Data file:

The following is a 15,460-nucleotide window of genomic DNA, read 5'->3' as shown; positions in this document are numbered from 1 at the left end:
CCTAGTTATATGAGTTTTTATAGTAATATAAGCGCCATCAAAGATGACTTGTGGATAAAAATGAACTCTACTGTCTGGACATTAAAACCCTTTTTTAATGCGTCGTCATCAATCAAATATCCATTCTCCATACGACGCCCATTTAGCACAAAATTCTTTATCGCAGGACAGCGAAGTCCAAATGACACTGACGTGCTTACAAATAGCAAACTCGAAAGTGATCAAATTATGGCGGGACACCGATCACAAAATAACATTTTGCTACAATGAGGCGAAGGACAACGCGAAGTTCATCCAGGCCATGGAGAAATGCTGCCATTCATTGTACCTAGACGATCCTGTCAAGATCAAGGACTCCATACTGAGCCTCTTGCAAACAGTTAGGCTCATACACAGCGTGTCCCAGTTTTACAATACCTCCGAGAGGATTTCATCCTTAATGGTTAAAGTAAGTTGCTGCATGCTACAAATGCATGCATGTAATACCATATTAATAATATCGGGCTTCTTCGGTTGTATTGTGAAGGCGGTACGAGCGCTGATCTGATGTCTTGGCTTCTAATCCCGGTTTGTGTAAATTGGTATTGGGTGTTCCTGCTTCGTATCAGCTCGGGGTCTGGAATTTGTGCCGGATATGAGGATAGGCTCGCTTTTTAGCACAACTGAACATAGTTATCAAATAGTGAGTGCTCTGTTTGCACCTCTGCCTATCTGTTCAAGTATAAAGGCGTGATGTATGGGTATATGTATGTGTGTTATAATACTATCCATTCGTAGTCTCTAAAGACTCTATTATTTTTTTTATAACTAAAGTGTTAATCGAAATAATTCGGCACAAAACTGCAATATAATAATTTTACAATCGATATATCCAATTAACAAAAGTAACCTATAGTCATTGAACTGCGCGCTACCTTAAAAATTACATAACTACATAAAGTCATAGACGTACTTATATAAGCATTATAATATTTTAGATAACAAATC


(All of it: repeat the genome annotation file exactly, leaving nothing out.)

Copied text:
The following is a 15,460-nucleotide window of genomic DNA, read 5'->3' as shown; positions in this document are numbered from 1 at the left end:
CCTAGTTATATGAGTTTTTATAGTAATATAAGCGCCATCAAAGATGACTTGTGGATAAAAATGAACTCTACTGTCTGGACATTAAAACCCTTTTTTAATGCGTCGTCATCAATCAAATATCCATTCTCCATACGACGCCCATTTAGCACAAAATTCTTTATCGCAGGACAGCGAAGTCCAAATGACACTGACGTGCTTACAAATAGCAAACTCGAAAGTGATCAAATTATGGCGGGACACCGATCACAAAATAACATTTTGCTACAATGAGGCGAAGGACAACGCGAAGTTCATCCAGGCCATGGAGAAATGCTGCCATTCATTGTACCTAGACGATCCTGTCAAGATCAAGGACTCCATACTGAGCCTCTTGCAAACAGTTAGGCTCATACACAGCGTGTCCCAGTTTTACAATACCTCCGAGAGGATTTCATCCTTAATGGTTAAAGTAAGTTGCTGCATGCTACAAATGCATGCATGTAATACCATATTAATAATATCGGGCTTCTTCGGTTGTATTGTGAAGGCGGTACGAGCGCTGATCTGATGTCTTGGCTTCTAATCCCGGTTTGTGTAAATTGGTATTGGGTGTTCCTGCTTCGTATCAGCTCGGGGTCTGGAATTTGTGCCGGATATGAGGATAGGCTCGCTTTTTAGCACAACTGAACATAGTTATCAAATAGTGAGTGCTCTGTTTGCACCTCTGCCTATCTGTTCAAGTATAAAGGCGTGATGTATGGGTATATGTATGTGTGTTATAATACTATCCATTCGTAGTCTCTAAAGACTCTATTATTTTTTTTATAACTAAAGTGTTAATCGAAATAATTCGGCACAAAACTGCAATATAATAATTTTACAATCGATATATCCAATTAACAAAAGTAACCTATAGTCATTGAACTGCGCGCTACCTTAAAAATTACATAACTACATAAAGTCATAGACGTACTTATATAAGCATTATAATATTTTAGATAACAAATC